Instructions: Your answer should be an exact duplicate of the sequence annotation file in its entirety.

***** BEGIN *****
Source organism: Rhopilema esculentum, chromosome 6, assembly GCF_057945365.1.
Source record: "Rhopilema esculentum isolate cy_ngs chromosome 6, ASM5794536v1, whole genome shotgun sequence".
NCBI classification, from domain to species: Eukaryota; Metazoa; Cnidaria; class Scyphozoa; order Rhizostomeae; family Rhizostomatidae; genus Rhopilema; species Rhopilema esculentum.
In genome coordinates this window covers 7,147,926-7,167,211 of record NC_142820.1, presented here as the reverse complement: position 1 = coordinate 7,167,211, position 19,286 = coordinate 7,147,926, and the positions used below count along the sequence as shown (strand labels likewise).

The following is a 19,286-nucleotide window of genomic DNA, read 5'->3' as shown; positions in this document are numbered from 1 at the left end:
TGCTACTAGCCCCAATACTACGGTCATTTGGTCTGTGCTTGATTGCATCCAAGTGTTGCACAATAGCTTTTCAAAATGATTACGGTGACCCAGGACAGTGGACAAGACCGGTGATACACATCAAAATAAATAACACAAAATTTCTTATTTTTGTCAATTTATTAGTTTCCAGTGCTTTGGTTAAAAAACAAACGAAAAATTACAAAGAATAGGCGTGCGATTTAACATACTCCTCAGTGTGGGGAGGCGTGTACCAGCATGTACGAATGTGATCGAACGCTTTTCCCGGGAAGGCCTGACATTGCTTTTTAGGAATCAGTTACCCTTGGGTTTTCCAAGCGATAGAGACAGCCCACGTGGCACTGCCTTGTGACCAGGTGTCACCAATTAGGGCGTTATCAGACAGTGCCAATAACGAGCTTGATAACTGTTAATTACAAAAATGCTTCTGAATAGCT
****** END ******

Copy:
Source organism: Rhopilema esculentum, chromosome 6, assembly GCF_057945365.1.
Source record: "Rhopilema esculentum isolate cy_ngs chromosome 6, ASM5794536v1, whole genome shotgun sequence".
NCBI classification, from domain to species: Eukaryota; Metazoa; Cnidaria; class Scyphozoa; order Rhizostomeae; family Rhizostomatidae; genus Rhopilema; species Rhopilema esculentum.
In genome coordinates this window covers 7,147,926-7,167,211 of record NC_142820.1, presented here as the reverse complement: position 1 = coordinate 7,167,211, position 19,286 = coordinate 7,147,926, and the positions used below count along the sequence as shown (strand labels likewise).

The following is a 19,286-nucleotide window of genomic DNA, read 5'->3' as shown; positions in this document are numbered from 1 at the left end:
TGCTACTAGCCCCAATACTACGGTCATTTGGTCTGTGCTTGATTGCATCCAAGTGTTGCACAATAGCTTTTCAAAATGATTACGGTGACCCAGGACAGTGGACAAGACCGGTGATACACATCAAAATAAATAACACAAAATTTCTTATTTTTGTCAATTTATTAGTTTCCAGTGCTTTGGTTAAAAAACAAACGAAAAATTACAAAGAATAGGCGTGCGATTTAACATACTCCTCAGTGTGGGGAGGCGTGTACCAGCATGTACGAATGTGATCGAACGCTTTTCCCGGGAAGGCCTGACATTGCTTTTTAGGAATCAGTTACCCTTGGGTTTTCCAAGCGATAGAGACAGCCCACGTGGCACTGCCTTGTGACCAGGTGTCACCAATTAGGGCGTTATCAGACAGTGCCAATAACGAGCTTGATAACTGTTAATTACAAAAATGCTTCTGAATAGCT